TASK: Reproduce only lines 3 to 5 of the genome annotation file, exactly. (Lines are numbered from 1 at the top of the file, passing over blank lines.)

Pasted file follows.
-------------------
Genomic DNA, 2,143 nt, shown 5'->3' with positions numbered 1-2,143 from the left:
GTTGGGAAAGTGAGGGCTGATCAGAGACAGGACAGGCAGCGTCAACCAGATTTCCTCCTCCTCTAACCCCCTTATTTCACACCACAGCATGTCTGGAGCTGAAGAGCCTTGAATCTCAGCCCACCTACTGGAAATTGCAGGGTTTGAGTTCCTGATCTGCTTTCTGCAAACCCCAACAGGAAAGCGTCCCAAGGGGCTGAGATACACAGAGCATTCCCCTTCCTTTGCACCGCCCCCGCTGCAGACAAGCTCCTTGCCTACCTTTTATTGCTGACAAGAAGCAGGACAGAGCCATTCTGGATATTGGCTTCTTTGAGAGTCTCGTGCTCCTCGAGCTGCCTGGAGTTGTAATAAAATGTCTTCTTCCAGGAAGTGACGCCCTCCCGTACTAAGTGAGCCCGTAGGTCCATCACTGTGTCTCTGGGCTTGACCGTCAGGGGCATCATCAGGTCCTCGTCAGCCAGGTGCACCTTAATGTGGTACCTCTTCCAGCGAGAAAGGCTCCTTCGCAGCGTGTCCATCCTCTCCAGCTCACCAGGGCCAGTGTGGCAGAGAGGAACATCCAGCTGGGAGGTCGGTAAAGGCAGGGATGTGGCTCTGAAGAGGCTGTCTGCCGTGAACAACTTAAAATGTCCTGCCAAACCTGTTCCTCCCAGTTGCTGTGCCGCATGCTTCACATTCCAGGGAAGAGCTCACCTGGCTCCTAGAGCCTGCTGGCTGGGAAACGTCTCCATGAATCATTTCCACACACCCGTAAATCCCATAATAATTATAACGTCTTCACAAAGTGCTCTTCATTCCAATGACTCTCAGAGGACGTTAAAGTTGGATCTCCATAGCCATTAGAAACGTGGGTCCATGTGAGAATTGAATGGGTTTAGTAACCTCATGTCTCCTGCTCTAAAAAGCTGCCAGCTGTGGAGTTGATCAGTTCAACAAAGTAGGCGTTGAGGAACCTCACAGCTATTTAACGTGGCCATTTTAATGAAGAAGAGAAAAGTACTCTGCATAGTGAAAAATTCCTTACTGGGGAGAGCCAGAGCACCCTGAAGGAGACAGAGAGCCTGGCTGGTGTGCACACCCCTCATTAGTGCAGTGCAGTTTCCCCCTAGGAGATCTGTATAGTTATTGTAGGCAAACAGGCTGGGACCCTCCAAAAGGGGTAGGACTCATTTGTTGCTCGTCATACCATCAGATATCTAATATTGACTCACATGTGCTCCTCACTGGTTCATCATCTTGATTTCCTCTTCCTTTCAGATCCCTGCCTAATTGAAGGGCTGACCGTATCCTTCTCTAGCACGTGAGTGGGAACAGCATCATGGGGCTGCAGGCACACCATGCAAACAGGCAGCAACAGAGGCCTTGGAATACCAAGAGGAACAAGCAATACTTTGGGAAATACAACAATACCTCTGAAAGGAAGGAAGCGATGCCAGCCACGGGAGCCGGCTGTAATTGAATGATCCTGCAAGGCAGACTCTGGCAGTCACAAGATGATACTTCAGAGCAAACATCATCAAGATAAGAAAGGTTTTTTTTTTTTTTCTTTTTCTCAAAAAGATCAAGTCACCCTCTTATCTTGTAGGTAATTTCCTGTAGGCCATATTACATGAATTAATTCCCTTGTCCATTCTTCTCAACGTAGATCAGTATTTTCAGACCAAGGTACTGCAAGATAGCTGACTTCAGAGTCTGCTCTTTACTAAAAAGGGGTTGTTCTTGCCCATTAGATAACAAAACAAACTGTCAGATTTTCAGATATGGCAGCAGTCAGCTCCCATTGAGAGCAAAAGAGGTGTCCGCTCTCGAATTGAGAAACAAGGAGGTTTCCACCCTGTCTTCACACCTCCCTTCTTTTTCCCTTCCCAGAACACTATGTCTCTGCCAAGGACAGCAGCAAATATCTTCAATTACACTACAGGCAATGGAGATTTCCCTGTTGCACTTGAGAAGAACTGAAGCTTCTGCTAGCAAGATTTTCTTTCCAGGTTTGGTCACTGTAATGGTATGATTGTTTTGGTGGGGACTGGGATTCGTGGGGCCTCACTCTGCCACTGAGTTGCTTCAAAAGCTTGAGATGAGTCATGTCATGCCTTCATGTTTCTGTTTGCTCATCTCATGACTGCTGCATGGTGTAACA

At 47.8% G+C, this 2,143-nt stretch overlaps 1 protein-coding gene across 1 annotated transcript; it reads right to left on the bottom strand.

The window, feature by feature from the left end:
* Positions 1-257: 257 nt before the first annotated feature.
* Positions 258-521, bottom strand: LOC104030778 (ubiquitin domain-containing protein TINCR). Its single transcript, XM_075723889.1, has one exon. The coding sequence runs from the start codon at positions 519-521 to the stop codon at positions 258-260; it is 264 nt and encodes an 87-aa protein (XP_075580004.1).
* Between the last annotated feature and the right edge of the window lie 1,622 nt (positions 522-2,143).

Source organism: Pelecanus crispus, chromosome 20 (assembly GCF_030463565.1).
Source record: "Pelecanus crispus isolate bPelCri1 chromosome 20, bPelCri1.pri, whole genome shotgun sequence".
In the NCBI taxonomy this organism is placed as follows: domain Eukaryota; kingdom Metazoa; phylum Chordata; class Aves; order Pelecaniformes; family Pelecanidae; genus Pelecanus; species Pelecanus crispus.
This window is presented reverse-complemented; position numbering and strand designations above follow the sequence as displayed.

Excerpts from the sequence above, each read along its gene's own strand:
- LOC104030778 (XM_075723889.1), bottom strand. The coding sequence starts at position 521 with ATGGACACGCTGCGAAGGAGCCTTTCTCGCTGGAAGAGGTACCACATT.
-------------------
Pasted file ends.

At 47.8% G+C, this 2,143-nt stretch overlaps 1 protein-coding gene across 1 annotated transcript; it reads right to left on the bottom strand.

The window, feature by feature from the left end:
* Positions 1-257: 257 nt before the first annotated feature.